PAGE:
This unvarnished piece of lobbyist propaganda, organized by Bahraini Ambassador
On Wednesday, the Tom Lantos Human Rights Commission will hold a hearing to assess Bahrain’s progress in implementing the recommendations of the Bahrain Independent Commission of Inquiry (BICI) Report. Despite what some critics continue to allege, the Government of Bahrain has made tangible, measurable, and verifiable progress in enacting reform in response to the events of February and March 2011. These reforms were not simply made to quiet Bahrain’s critics. Rather, they are a natural extension of a pluralistic, religiously tolerant society that has undergone constant reform over the past 11 years.
The decision by His Majesty King Hamad bin Isa Al Khalifa to establish an Independent Commission offered Bahrain an unprecedented opportunity to learn the truth about a painful time in our nation’s history. This forward-thinking move also provided a roadmap to ensure such events would not take place again.
Over the past eight months, Bahrain’s government has worked diligently to enact reforms in line with the Commission’s suggestions. To date, Bahrain has fully implemented 18 of the Report’s 26 recommendations. Work on seven of them has begun and they are in various stages of implementation. One is not yet applicable. The government’s actions resulted in meaningful steps toward reform that has positively impacted the situation on the ground.
Bahrain has begun the process of rebuilding religious sites demolished during the unrest. So far, five sites are nearing completion, eight sites have been prepared for work, and an additional nine sites have been designated for future construction.
With the help of former Miami-Dade Police Chief John Timoney, Bahrain has instituted a new police code of conduct, installed security cameras in all detention centers, begun a comprehensive retraining effort for Bahraini police officers and is working to expand the diversity of the police force.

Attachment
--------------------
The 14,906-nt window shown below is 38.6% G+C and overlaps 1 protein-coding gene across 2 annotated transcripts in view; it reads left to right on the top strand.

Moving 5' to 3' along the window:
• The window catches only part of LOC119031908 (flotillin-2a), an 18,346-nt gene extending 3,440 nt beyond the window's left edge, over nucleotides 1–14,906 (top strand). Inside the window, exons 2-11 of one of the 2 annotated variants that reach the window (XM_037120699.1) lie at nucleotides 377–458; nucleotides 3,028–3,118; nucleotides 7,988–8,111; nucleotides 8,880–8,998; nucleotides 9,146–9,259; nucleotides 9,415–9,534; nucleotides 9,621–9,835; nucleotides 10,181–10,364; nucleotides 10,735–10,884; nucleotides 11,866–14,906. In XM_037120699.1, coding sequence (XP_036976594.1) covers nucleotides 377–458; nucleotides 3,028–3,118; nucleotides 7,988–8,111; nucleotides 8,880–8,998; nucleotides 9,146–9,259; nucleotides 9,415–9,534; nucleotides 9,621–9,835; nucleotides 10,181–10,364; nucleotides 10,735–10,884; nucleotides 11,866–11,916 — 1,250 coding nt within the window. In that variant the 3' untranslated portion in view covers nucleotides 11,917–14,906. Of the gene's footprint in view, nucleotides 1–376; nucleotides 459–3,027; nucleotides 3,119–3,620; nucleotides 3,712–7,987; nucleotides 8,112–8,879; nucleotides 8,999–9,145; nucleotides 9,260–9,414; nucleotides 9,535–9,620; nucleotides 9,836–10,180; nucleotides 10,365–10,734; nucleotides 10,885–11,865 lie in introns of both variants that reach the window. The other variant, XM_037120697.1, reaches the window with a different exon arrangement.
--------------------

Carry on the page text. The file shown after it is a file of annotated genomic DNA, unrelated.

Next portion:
Substantial progress has been made to reinstate those Bahrainis who lost their jobs during the unrest. To date, most government employees and 92 percent of private sector workers – excepting those charged with serious crimes – have returned to work at a level commensurate with the position they held before the unrest.
The Special Investigations Unit has investigated over 122 cases of misconduct. These investigations led to charges against 21 different police officers, including a lieutenant-colonel. These officers were charged with a variety of crimes up to and including murder.
Although a full accounting of the Bahrain’s response to the BICI report would take much more time and space, the above mentioned actions demonstrate the seriousness with which the government has taken its commitments. For a full accounting, I encourage you to visit my blog.
The progress made over the past eight months provides a genuine opportunity to re-engage with the opposition in a comprehensive, inclusive, multi-lateral dialogue without preconditions aimed at resolving our political differences. Bahrain’s government has repeatedly demonstrated its commitment – through His Royal Highness the Crown Prince’s dialogue initiative during the unrest, the comprehensive National Dialogue held in July 2011, and the National Commission appointed following the release of the BICI report – to resolve matters peacefully and at the negotiating table. The opposition failed to take advantage of each opportunity.
Despite this intransigence, the government has not lost sight of the need for political reform. A variety of constitutional amendments expanded the powers of elected parliament to reject the government and its program, and updates to our freedom of expression law provide greater protection for those who engage in peaceful demonstrations. We have more to do, but progress is being made.
Bahrain has always been a politically progressive and religiously tolerant society. American missionaries established the first church in the Arabian Gulf in 1893. Today, standing next to thousands of mosques, Bahrain is home to 19 churches, a synagogue and countless Sikh and Hindu temples. Indeed, my story – that of a Jewish woman who rose on her merits to the top of Bahrain’s civil society – has been made possible by a country committed to religious pluralism and the freedom of opportunity. Continuing down a path toward greater inclusion of all genders and faiths must continue, because not doing so would be un-Bahraini.
Through its actions over the past eight months, the government of Bahrain has demonstrated its commitment to implementing the recommendations contained in the BICI report. The progress is measurable, verifiable, and significant. Bahrain welcomes the interest of our friends in Washington who are eager to share our successes and let us know when we can do more. Together, we can continue to shape the next chapter in the historic relationship between our two countries.